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Evaluation of cotton gin waste as a lignocellulosic substitute in woodfiber plastic composites.

Abstract

Rising raw material costs and shortage of woody materials necessitate alternative sources for lignocellulosic material in woodfiber plastic composites (WPC). This study was conducted to evaluate cotton gin waste (CGW), an agricultural residue as a cellulosic substitute in WPC. Samples were fabricated with approximately 4 percent of zinc stearate, 48 percent of high-density polyethylene obtained from recycled plastics and 48 percent of lignocellulosic material by mass. The composition of the cellulosic material was changed from 0 to 100 percent CGW at 20 percent increments while the remainder was wood flour. The extruded sampled were tested for properties including SG, water absorption, linear coefficients of thermal expansion (LCTE), and strengths under compression, shear and bending. Except water absorption, the CGW composite samples exhibited similar or better properties than samples with no CGW. The CGW in the composite samples tended to increase yield strengths, ultimate strengths and water absorption, while decreasing LCTE and SG. Overall, mechanical properties of extruded CGW composites were within the range of reported values for various commercial WPC products. Therefore, cotton gin waste will be a viable alternative for lignocellulosic material in WPC intended for applications in decking, fencing, roofing, OEM, and other non-structural applications.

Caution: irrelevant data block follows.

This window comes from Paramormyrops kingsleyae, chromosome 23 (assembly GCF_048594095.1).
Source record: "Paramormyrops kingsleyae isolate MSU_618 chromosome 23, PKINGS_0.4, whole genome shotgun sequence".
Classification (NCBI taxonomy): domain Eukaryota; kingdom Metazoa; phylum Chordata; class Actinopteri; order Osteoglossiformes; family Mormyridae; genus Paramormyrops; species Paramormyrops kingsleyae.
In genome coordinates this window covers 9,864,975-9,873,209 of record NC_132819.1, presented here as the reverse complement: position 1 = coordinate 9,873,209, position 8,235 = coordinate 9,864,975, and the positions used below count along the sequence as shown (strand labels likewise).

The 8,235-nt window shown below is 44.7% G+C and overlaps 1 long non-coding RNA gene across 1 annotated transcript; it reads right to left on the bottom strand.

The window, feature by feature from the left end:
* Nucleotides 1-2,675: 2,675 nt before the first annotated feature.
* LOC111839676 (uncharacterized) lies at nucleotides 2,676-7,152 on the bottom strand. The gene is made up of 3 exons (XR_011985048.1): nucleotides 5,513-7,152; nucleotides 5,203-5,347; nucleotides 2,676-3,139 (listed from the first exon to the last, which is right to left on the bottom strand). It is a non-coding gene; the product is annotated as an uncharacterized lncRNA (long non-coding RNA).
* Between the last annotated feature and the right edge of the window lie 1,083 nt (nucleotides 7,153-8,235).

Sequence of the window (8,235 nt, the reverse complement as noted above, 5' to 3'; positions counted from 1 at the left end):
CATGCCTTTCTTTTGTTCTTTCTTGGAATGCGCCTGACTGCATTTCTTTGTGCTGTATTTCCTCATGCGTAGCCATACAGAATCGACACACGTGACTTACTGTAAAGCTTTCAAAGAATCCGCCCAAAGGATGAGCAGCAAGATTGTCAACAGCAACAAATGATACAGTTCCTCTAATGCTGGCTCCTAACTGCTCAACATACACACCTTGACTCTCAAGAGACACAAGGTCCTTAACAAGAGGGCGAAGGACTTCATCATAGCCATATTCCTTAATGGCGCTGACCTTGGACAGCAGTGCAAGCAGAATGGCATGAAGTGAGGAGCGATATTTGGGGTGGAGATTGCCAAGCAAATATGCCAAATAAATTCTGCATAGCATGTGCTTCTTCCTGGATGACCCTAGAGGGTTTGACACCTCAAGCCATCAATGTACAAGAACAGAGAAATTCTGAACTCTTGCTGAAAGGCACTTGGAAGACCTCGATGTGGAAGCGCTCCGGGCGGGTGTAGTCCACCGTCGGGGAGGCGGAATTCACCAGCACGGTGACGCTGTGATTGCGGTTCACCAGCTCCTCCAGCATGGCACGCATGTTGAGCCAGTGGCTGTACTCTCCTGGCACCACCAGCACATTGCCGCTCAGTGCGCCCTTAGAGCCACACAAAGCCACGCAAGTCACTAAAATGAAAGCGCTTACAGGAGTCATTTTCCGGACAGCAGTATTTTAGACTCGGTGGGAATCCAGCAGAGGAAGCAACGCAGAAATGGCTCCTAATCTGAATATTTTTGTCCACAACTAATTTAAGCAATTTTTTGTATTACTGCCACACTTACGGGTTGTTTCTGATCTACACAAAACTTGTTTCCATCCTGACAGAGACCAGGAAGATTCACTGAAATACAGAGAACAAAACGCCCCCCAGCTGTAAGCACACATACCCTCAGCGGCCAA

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Wood plastic composites (WPC) are durable and low maintenance compared to wood, and hence ideal for non-structural applications. Wood flour is the major source of lignocellulosic filler in the polymer matrix in WPC. The price of good quality wood flour has been steadily increasing--as much as 300 to 500 percent in five years. The current reported price of wood flour is approximately 22 to 27 cents per kg. Demand for WPC has been steadily increasing in the last decade, with a market demand of 1.95 billion kg in 2006 (Freedonia Group, Inc. 2004). Considering a typical composition of 50 percent wood in WPC, the current demand of 0.5 billion kg of wood flour is expected to grow to approximately 0.85 billion kg in 2010 based on the estimated demand for WPC at 1.7 billion kg in North America based on 8-year average growth rate of 14 percent (Morton et al. 2003). However, the growth of WPC product reached 25 percent since 1998 (Morton et al. 2003). The price of the polymer has been soaring in the past couple of years because of escalating oil prices. With the growth in WPC demand coupled with mounting raw material price is expected to lower the profitability margin significantly if alternate sources of raw materials are not identified. Natural fibers have been used as a good source of lignocellulose, with 13 percent of the lignocellulose-polymer composites produced in 2002 being natural-fiber composites (Morton et al. 2003). Agriculture waste is an untapped resource that can provide an inexpensive alternative for lignocellulose in WPC. Several commercial WPC products use recycled lignocellulosic materials such as pallets and furniture waste, rice hull flour, sawmill waste, pine scrap, recycled fiber, recycled paper fiber, and natural fibers (Winandy et al. 2004).